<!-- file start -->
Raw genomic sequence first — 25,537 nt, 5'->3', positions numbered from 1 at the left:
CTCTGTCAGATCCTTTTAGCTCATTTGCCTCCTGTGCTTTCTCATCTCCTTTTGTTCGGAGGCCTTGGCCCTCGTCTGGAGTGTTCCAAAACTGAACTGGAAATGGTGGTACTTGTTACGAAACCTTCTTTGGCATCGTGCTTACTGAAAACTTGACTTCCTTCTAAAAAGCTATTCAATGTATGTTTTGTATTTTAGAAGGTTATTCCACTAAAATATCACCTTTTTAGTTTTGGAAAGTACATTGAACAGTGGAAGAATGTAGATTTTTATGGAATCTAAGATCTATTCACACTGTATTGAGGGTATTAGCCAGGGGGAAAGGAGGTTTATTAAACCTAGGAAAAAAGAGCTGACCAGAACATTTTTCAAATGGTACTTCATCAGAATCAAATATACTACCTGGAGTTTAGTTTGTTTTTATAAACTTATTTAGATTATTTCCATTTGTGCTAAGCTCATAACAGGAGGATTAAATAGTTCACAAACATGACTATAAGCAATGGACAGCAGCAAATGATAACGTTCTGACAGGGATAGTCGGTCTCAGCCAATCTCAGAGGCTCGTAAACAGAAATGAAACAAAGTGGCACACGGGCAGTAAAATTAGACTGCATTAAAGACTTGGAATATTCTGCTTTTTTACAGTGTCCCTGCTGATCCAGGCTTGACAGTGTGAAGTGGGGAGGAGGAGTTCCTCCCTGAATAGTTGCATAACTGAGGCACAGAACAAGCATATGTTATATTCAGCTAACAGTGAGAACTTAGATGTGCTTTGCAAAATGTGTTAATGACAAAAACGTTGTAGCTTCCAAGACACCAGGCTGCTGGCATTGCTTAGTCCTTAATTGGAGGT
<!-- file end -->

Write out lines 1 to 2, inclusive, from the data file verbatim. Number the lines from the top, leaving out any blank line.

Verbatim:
Raw genomic sequence first — 25,537 nt, 5'->3', positions numbered from 1 at the left:
CTCTGTCAGATCCTTTTAGCTCATTTGCCTCCTGTGCTTTCTCATCTCCTTTTGTTCGGAGGCCTTGGCCCTCGTCTGGAGTGTTCCAAAACTGAACTGGAAATGGTGGTACTTGTTACGAAACCTTCTTTGGCATCGTGCTTACTGAAAACTTGACTTCCTTCTAAAAAGCTATTCAATGTATGTTTTGTATTTTAGAAGGTTATTCCACTAAAATATCACCTTTTTAGTTTTGGAAAGTACATTGAACAGTGGAAGAATGTAGATTTTTATGGAATCTAAGATCTATTCACACTGTATTGAGGGTATTAGCCAGGGGGAAAGGAGGTTTATTAAACCTAGGAAAAAAGAGCTGACCAGAACATTTTTCAAATGGTACTTCATCAGAATCAAATATACTACCTGGAGTTTAGTTTGTTTTTATAAACTTATTTAGATTATTTCCATTTGTGCTAAGCTCATAACAGGAGGATTAAATAGTTCACAAACATGACTATAAGCAATGGACAGCAGCAAATGATAACGTTCTGACAGGGATAGTCGGTCTCAGCCAATCTCAGAGGCTCGTAAACAGAAATGAAACAAAGTGGCACACGGGCAGTAAAATTAGACTGCATTAAAGACTTGGAATATTCTGCTTTTTTACAGTGTCCCTGCTGATCCAGGCTTGACAGTGTGAAGTGGGGAGGAGGAGTTCCTCCCTGAATAGTTGCATAACTGAGGCACAGAACAAGCATATGTTATATTCAGCTAACAGTGAGAACTTAGATGTGCTTTGCAAAATGTGTTAATGACAAAAACGTTGTAGCTTCCAAGACACCAGGCTGCTGGCATTGCTTAGTCCTTAATTGGAGGT